The seconds hand, which dutifully circumnavigates the dial, is a thin red arrow shape with a tiny luminous tip at its extreme. The effect of all these elements combined really does call to mind the look of that classic air pressure gauge.
At 45.2mm and 14.8mm tall, it is certainly not a discreet piece, although its uncomplicated lines and complete lack of protruding lugs suggest slightly smaller dimensions. Moreover, thanks to the little steel ‘shoulders’, where the strap meets the case, it wears very comfortably too. Unusually, the strap actually feeds into the case and is secured in position by two screws which also serve as caseback fastenings. Another notable evolution of the original design is the Mazuolli logo which now juts out slightly from the steel tang buckle.
Inside, the Giuliano Mazzuoli Manometro 10th Anniversary Limited Edition still contains the same reliable ETA 2824/2 automatic self-winding movement as the original. Whilst the top of the case band is rounded to form the bezel, the bottom of the caseband, adjacent the screwed on caseback, is squared-off.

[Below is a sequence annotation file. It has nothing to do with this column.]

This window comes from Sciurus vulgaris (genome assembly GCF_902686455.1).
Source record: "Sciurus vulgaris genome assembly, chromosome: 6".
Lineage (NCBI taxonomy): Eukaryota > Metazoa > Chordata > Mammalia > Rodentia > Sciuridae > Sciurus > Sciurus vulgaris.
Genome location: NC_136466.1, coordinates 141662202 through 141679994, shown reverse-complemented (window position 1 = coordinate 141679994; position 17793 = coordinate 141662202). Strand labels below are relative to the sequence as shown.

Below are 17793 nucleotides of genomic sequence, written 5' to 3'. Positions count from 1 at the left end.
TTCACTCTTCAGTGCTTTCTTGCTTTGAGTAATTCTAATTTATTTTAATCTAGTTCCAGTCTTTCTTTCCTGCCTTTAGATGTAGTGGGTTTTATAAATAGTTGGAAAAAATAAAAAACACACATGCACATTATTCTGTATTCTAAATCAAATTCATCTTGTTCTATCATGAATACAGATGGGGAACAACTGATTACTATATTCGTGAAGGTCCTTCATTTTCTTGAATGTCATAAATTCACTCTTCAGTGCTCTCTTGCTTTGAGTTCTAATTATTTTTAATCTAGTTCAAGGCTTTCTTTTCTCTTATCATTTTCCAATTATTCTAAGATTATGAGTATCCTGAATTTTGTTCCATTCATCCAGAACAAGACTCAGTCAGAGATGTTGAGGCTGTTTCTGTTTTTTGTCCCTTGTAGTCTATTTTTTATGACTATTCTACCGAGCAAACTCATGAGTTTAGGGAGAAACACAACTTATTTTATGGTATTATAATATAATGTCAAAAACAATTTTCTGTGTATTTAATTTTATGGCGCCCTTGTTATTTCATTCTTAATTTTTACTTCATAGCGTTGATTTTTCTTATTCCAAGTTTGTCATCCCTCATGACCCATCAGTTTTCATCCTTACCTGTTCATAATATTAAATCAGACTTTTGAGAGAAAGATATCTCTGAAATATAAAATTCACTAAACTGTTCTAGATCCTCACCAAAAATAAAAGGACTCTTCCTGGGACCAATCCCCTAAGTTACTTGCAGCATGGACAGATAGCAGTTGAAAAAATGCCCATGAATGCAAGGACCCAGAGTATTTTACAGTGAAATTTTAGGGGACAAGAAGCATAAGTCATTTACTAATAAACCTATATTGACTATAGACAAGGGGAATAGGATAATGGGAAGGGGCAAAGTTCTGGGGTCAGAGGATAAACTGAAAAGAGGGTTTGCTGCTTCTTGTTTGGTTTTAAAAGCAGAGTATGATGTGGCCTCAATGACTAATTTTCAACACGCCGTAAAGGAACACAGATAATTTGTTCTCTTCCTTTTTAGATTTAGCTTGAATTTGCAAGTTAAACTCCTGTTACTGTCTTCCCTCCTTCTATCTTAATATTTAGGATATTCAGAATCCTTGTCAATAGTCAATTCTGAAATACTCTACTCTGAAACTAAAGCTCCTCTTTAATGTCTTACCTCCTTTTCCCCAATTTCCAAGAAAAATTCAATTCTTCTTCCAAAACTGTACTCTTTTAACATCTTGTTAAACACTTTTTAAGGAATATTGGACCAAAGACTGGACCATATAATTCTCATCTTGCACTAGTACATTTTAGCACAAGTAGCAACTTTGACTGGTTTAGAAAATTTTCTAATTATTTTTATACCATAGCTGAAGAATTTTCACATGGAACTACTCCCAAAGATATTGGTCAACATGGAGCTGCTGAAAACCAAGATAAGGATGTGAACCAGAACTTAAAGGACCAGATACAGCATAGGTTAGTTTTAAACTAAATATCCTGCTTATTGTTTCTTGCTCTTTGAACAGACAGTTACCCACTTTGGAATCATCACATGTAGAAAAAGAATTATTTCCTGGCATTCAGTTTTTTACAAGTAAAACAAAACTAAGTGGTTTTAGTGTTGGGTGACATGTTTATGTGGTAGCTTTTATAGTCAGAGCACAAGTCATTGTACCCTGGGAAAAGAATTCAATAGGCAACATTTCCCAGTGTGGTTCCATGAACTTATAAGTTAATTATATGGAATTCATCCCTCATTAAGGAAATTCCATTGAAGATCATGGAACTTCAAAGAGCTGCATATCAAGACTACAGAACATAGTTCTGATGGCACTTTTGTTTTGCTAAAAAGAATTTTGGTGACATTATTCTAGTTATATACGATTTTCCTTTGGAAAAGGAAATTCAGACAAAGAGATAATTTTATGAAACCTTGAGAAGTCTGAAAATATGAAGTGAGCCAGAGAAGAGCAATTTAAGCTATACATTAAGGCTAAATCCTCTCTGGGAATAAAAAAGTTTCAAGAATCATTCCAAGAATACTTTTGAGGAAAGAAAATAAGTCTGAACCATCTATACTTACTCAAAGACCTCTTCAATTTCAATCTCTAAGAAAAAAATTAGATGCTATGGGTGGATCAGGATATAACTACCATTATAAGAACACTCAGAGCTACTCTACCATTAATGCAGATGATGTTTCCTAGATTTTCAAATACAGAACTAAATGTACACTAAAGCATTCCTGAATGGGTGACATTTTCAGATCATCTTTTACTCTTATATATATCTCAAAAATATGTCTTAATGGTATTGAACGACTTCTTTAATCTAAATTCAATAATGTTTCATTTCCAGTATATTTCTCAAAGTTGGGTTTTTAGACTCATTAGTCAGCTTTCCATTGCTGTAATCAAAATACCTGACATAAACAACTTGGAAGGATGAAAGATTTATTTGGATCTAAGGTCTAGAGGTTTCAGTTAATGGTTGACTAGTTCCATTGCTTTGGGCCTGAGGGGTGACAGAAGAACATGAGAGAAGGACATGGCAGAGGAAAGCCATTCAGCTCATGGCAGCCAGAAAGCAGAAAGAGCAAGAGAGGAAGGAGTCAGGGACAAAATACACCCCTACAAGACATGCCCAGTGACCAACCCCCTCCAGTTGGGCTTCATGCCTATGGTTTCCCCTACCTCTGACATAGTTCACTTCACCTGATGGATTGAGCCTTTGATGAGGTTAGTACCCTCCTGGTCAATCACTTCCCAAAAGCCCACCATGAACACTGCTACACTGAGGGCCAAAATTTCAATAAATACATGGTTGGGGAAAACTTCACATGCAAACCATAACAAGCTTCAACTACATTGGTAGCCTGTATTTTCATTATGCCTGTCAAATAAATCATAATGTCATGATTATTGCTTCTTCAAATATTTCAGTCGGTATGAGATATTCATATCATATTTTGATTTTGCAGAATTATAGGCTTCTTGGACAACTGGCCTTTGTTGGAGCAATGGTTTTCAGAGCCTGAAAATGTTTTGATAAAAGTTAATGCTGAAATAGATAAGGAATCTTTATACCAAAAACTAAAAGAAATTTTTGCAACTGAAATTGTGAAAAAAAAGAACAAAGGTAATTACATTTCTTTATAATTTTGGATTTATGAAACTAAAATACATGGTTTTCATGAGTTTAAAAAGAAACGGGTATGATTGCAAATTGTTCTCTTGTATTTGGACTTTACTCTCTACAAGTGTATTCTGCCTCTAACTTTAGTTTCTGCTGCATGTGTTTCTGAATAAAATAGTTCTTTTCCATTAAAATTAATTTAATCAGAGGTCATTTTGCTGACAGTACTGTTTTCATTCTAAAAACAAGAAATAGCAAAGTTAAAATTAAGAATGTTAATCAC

Over the ten years, the success of Mazuoli’s Manometro has seen it appear in a number of variations and limited editions. We have seen a chronograph, special editions for his beloved Alfa Corse racing team and a 27mm ladies Manometrino, as well as examples made in carbon fibre, 18Kt gold, Carrara marble and even, brand new for 2016, the Cemento, made out of cement.
Demonstrating the power of excellent design, the Manometro’s arrival in 2005 set in place what would soon become a firm foundation from which the Guiliano Mazuoli’s reputation would grow, reaching a worldwide audience.
Despite the onset of years, in my opinion, the Manometro has weathered the test of time, being one of only three pieces which I have never considered parting with, and I have no plans to change that any time soon. Indeed, it has been a loyal horological partner, there through thick and thin, and its quirky, yet practical, shape still looks as attractive as it did the first time I held one.
The fact that the Giuliano Mazzuoli Manometro 10th Anniversary Limited Edition has changed so little from the original 2005 design is testament to its staying power. I’m not in any hurry for the next ten years to rush by, but I would not be surprised if my Manometro is still in my frequent rotation box in 2026.
- Price: £3,750 (RRP as at 9.6.2016)